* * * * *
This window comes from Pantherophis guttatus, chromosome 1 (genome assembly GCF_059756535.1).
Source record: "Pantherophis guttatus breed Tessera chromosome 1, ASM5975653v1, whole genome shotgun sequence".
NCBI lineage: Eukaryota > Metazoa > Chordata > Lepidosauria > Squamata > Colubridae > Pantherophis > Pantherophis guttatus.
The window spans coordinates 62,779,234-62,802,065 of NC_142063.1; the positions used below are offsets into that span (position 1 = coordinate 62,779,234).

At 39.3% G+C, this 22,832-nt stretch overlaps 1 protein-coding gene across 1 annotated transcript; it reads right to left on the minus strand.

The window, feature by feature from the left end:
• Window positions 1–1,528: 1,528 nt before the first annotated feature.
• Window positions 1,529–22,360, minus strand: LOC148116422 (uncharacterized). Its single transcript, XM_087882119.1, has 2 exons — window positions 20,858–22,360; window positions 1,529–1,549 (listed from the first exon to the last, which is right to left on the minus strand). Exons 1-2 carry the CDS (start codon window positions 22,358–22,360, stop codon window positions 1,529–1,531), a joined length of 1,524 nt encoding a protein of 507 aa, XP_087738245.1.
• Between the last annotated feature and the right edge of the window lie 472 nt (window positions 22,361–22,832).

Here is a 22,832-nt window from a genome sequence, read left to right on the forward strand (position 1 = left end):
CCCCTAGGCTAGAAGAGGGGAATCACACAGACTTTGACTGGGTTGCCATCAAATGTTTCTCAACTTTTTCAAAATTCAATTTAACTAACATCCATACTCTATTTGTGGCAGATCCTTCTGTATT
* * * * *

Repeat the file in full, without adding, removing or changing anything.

This window comes from Pantherophis guttatus, chromosome 1 (genome assembly GCF_059756535.1).
Source record: "Pantherophis guttatus breed Tessera chromosome 1, ASM5975653v1, whole genome shotgun sequence".
NCBI lineage: Eukaryota > Metazoa > Chordata > Lepidosauria > Squamata > Colubridae > Pantherophis > Pantherophis guttatus.
The window spans coordinates 62,779,234-62,802,065 of NC_142063.1; the positions used below are offsets into that span (position 1 = coordinate 62,779,234).

At 39.3% G+C, this 22,832-nt stretch overlaps 1 protein-coding gene across 1 annotated transcript; it reads right to left on the minus strand.

The window, feature by feature from the left end:
• Window positions 1–1,528: 1,528 nt before the first annotated feature.
• Window positions 1,529–22,360, minus strand: LOC148116422 (uncharacterized). Its single transcript, XM_087882119.1, has 2 exons — window positions 20,858–22,360; window positions 1,529–1,549 (listed from the first exon to the last, which is right to left on the minus strand). Exons 1-2 carry the CDS (start codon window positions 22,358–22,360, stop codon window positions 1,529–1,531), a joined length of 1,524 nt encoding a protein of 507 aa, XP_087738245.1.
• Between the last annotated feature and the right edge of the window lie 472 nt (window positions 22,361–22,832).

Here is a 22,832-nt window from a genome sequence, read left to right on the forward strand (position 1 = left end):
CCCCTAGGCTAGAAGAGGGGAATCACACAGACTTTGACTGGGTTGCCATCAAATGTTTCTCAACTTTTTCAAAATTCAATTTAACTAACATCCATACTCTATTTGTGGCAGATCCTTCTGTATT